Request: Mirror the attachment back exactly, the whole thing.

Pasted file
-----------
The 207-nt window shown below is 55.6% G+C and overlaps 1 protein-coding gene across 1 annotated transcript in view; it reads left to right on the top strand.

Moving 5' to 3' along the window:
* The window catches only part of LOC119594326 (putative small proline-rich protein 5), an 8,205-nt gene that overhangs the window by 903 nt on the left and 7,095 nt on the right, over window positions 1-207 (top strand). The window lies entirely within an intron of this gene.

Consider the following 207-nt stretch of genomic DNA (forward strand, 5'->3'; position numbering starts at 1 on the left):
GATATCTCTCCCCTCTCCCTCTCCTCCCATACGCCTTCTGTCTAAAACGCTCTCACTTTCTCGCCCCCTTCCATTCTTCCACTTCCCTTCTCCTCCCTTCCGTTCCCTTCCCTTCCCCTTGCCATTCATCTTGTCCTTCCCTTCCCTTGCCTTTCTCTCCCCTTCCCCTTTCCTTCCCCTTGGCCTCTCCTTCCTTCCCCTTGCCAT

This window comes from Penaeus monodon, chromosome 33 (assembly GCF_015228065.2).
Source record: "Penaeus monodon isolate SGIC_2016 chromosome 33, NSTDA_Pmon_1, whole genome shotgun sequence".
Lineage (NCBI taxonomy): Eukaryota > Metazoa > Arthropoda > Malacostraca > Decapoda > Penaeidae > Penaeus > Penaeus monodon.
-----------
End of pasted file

The 207-nt window shown below is 55.6% G+C and overlaps 1 protein-coding gene across 1 annotated transcript in view; it reads left to right on the top strand.

Moving 5' to 3' along the window:
* The window catches only part of LOC119594326 (putative small proline-rich protein 5), an 8,205-nt gene that overhangs the window by 903 nt on the left and 7,095 nt on the right, over window positions 1-207 (top strand). The window lies entirely within an intron of this gene.

Consider the following 207-nt stretch of genomic DNA (forward strand, 5'->3'; position numbering starts at 1 on the left):
GATATCTCTCCCCTCTCCCTCTCCTCCCATACGCCTTCTGTCTAAAACGCTCTCACTTTCTCGCCCCCTTCCATTCTTCCACTTCCCTTCTCCTCCCTTCCGTTCCCTTCCCTTCCCCTTGCCATTCATCTTGTCCTTCCCTTCCCTTGCCTTTCTCTCCCCTTCCCCTTTCCTTCCCCTTGGCCTCTCCTTCCTTCCCCTTGCCAT

This window comes from Penaeus monodon, chromosome 33 (assembly GCF_015228065.2).
Source record: "Penaeus monodon isolate SGIC_2016 chromosome 33, NSTDA_Pmon_1, whole genome shotgun sequence".
Lineage (NCBI taxonomy): Eukaryota > Metazoa > Arthropoda > Malacostraca > Decapoda > Penaeidae > Penaeus > Penaeus monodon.